This is a companion post to Scott Guthrie’s ASP.NET MVC 2: Strongly Typed Html Helpers.

I was interested in what made this code:

<%= Html.TextBoxFor(model => model.ProductName) %>

in an aspx view template produce this html:

<input id="ProductName" name="ProductName" type="text" value="Aniseed Syrup" />

In order to do it ASP.NET MVC has performed two distinct operations:

  1. parsed the expression tree produced by the compiler for model => model.ProductName to extract the name of the property ("ProductName") to use in the id and name attributes of the input element
  2. compiled the expression and invoked the resulting delegate to produce the "Aniseed Syrup" value

TextBoxFor extension method

The call to Html.TextBoxFor ends up in the following extension method in the InputExtensions class:

public static MvcHtmlString TextBoxFor<TModel, TProperty>( 
    this HtmlHelper<TModel> htmlHelper, 
    Expression<Func<TModel, TProperty>> expression, 
    IDictionary<string, object> htmlAttributes) 
{ 
    return TextBoxHelper( 
        htmlHelper, 
        ModelMetadata.FromLambdaExpression(
            expression, 
            htmlHelper.ViewData).Model, 
        ExpressionHelper.GetExpressionText(expression), 
        htmlAttributes); 
}

I’ve highlighted the second and third parameters. The call to TextBoxHelper() does the final rendering by:

  • calling Convert.ToString() on the second parameter to populate the value attribute of the input element
  • using the third parameter to populate the name and id attributes of the input element

But let’s backtrack a bit first and look at the TextBoxFor signature itself.

Quick detour to Expression<Func<TModel, TProperty>>

Here’s the signature of the TextBoxFor method in the previous section:

public static MvcHtmlString TextBoxFor<TModel, TProperty>( 
    this HtmlHelper<TModel> htmlHelper, 
    Expression<Func<TModel, TProperty>> expression, 
    IDictionary<string, object> htmlAttributes) 
{ 
... 
... 
} 

By declaring a parameter of type Expression<Func<TModel, TProperty>> the TextBoxFor method has asked the compiler to generate an expression tree rather than a delegate.

Expression<TDelegate> is derived from LambdaExpression, which represents an expression tree which can be compiled into a delegate by calling its Compile() method.

Interestingly, the implementation of Compile() in Expression<TDelegate> calls Compile() on its base and casts the resulting delegate to TDelegate, so its a pretty thin wrapper for LambdaExpression.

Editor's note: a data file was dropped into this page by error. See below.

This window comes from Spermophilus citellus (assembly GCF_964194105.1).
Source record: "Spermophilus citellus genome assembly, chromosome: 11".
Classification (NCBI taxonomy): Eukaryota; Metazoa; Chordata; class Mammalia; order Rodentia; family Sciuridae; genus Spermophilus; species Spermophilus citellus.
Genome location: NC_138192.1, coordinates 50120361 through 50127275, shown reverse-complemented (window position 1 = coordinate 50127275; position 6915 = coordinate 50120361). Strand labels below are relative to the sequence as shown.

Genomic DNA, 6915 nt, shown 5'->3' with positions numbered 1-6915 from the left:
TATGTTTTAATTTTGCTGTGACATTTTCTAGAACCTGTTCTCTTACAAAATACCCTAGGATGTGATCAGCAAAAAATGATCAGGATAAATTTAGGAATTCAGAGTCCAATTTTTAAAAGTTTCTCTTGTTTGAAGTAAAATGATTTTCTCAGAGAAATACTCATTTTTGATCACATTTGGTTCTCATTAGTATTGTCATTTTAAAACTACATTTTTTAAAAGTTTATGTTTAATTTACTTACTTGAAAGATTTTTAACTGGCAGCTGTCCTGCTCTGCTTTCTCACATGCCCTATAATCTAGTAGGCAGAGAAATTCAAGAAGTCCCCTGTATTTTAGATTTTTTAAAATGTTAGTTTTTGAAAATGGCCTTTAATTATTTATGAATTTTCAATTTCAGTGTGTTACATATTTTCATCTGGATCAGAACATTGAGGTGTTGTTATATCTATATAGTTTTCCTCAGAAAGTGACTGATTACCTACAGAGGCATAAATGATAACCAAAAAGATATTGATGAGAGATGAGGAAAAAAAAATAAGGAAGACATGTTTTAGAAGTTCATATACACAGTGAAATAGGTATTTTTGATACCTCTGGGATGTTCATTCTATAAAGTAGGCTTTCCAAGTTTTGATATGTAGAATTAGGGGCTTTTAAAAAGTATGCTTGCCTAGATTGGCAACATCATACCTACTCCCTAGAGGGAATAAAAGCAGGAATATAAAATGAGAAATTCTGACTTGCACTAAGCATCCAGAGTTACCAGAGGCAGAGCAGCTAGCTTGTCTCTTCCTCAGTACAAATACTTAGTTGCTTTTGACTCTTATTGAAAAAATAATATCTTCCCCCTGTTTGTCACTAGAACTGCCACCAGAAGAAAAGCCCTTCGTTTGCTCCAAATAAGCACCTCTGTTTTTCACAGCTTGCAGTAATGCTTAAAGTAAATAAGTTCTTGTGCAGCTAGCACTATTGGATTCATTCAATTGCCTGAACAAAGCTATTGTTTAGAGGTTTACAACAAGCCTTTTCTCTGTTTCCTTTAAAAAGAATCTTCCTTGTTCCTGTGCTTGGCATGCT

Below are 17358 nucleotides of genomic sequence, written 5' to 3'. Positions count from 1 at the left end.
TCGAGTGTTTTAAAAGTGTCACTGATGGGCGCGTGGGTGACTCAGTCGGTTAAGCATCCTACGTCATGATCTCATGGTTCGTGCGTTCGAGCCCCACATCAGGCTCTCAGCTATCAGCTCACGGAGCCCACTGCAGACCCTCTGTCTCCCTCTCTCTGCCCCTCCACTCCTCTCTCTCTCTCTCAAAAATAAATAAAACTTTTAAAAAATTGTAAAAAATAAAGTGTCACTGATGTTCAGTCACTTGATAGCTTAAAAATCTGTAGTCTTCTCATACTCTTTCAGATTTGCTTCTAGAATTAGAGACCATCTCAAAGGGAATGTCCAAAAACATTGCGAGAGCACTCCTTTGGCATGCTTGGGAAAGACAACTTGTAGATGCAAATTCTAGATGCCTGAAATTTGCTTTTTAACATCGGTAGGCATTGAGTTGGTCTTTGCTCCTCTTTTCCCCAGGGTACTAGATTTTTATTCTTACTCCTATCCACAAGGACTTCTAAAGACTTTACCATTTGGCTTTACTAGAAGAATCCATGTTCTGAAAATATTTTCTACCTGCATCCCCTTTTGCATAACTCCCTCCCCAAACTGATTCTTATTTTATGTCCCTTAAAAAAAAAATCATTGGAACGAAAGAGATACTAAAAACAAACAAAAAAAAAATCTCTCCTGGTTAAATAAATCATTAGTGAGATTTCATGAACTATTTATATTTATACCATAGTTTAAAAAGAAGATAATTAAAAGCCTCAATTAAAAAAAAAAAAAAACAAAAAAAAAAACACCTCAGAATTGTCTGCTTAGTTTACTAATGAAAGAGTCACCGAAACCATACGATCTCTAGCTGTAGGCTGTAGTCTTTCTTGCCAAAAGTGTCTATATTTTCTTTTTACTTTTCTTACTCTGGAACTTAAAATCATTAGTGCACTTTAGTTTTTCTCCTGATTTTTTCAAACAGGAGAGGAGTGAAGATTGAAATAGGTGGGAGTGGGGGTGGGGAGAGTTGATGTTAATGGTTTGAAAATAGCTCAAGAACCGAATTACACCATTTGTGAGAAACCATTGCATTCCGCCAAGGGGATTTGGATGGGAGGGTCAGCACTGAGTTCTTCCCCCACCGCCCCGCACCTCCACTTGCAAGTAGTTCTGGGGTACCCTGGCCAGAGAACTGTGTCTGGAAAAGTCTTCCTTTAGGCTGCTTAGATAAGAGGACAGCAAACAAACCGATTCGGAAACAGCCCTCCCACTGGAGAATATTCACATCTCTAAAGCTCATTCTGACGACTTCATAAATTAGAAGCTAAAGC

All these uses of the term "lambda expression" can be mighty confusing. We call

model => model.ProductName

a lambda expression when we see it in code. The compiler however will treat it as an anonymous function or an expression tree, depending on the context

If it’s being assigned to Func<TModel, TProperty> it is treated as an anonymous function.

But if it’s being assigned to Expression<Func<TModel, TProperty>> then it is treated as an expression tree.

Anyway, back to the TextBoxFor method.

ExpressionHelper.GetExpressionText

public static MvcHtmlString TextBoxFor<TModel, TProperty>( 
    this HtmlHelper<TModel> htmlHelper, 
    Expression<Func<TModel, TProperty>> expression, 
    IDictionary<string, object> htmlAttributes) 
{ 
    return TextBoxHelper( 
        htmlHelper, 
        ModelMetadata.FromLambdaExpression(
            expression, 
            htmlHelper.ViewData).Model, 
        ExpressionHelper.GetExpressionText(expression), 
        htmlAttributes); 
} 

We want to get the text with which to populate the id and name attributes of our text box.

Because MVC has an expression tree rather than a delegate it can can pick it apart to find out, in this case, the name of the property being accessed.

Here’s my stripped down version of the implementation of GetExpressionText(), which covers the case of our simple model.ProductName property access:

public static string GetExpressionText(LambdaExpression expression) 
{ 
    MemberExpression memberExpression = (MemberExpression)expression.Body; 
    return memberExpression.Member.Name; 
}

The body of the expression is cast to a MemberExpression so that its Member.Name property can be accessed.

This returns "ProductName".

That was easy. Now on to the evaluation of the expression itself.

ModelMetadata.FromLambdaExpression

public static MvcHtmlString TextBoxFor<TModel, TProperty>( 
    this HtmlHelper<TModel> htmlHelper, 
    Expression<Func<TModel, TProperty>> expression, 
    IDictionary<string, object> htmlAttributes) 
{ 
    return TextBoxHelper( 
        htmlHelper, 
        ModelMetadata.FromLambdaExpression( 
            expression, 
            htmlHelper.ViewData).Model, 
        ExpressionHelper.GetExpressionText(expression), 
        htmlAttributes); 
} 

OK so we’ve got hold of of the string